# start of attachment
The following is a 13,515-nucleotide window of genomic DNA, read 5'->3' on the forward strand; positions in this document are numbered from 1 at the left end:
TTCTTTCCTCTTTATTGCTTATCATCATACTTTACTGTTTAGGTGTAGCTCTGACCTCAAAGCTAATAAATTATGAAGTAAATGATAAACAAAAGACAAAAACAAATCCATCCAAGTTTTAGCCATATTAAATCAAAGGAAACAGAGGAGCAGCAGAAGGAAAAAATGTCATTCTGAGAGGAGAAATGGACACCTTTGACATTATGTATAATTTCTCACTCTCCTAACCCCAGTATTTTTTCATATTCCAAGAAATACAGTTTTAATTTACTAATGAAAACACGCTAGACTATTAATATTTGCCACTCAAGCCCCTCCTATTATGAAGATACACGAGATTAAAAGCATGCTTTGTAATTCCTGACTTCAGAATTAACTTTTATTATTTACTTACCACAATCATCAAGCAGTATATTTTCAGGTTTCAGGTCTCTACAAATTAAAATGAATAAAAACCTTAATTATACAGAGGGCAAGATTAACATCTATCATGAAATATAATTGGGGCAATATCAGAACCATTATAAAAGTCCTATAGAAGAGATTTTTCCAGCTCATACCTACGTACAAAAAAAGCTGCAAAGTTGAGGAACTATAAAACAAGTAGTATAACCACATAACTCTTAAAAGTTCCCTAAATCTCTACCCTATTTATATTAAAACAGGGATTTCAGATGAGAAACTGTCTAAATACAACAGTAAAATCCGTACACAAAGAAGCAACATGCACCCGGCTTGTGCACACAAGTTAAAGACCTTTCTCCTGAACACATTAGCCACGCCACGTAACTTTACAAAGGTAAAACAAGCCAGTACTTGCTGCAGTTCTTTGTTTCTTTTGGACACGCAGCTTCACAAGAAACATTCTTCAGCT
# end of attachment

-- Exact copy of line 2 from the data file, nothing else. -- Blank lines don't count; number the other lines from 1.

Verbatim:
TTCTTTCCTCTTTATTGCTTATCATCATACTTTACTGTTTAGGTGTAGCTCTGACCTCAAAGCTAATAAATTATGAAGTAAATGATAAACAAAAGACAAAAACAAATCCATCCAAGTTTTAGCCATATTAAATCAAAGGAAACAGAGGAGCAGCAGAAGGAAAAAATGTCATTCTGAGAGGAGAAATGGACACCTTTGACATTATGTATAATTTCTCACTCTCCTAACCCCAGTATTTTTTCATATTCCAAGAAATACAGTTTTAATTTACTAATGAAAACACGCTAGACTATTAATATTTGCCACTCAAGCCCCTCCTATTATGAAGATACACGAGATTAAAAGCATGCTTTGTAATTCCTGACTTCAGAATTAACTTTTATTATTTACTTACCACAATCATCAAGCAGTATATTTTCAGGTTTCAGGTCTCTACAAATTAAAATGAATAAAAACCTTAATTATACAGAGGGCAAGATTAACATCTATCATGAAATATAATTGGGGCAATATCAGAACCATTATAAAAGTCCTATAGAAGAGATTTTTCCAGCTCATACCTACGTACAAAAAAAGCTGCAAAGTTGAGGAACTATAAAACAAGTAGTATAACCACATAACTCTTAAAAGTTCCCTAAATCTCTACCCTATTTATATTAAAACAGGGATTTCAGATGAGAAACTGTCTAAATACAACAGTAAAATCCGTACACAAAGAAGCAACATGCACCCGGCTTGTGCACACAAGTTAAAGACCTTTCTCCTGAACACATTAGCCACGCCACGTAACTTTACAAAGGTAAAACAAGCCAGTACTTGCTGCAGTTCTTTGTTTCTTTTGGACACGCAGCTTCACAAGAAACATTCTTCAGCT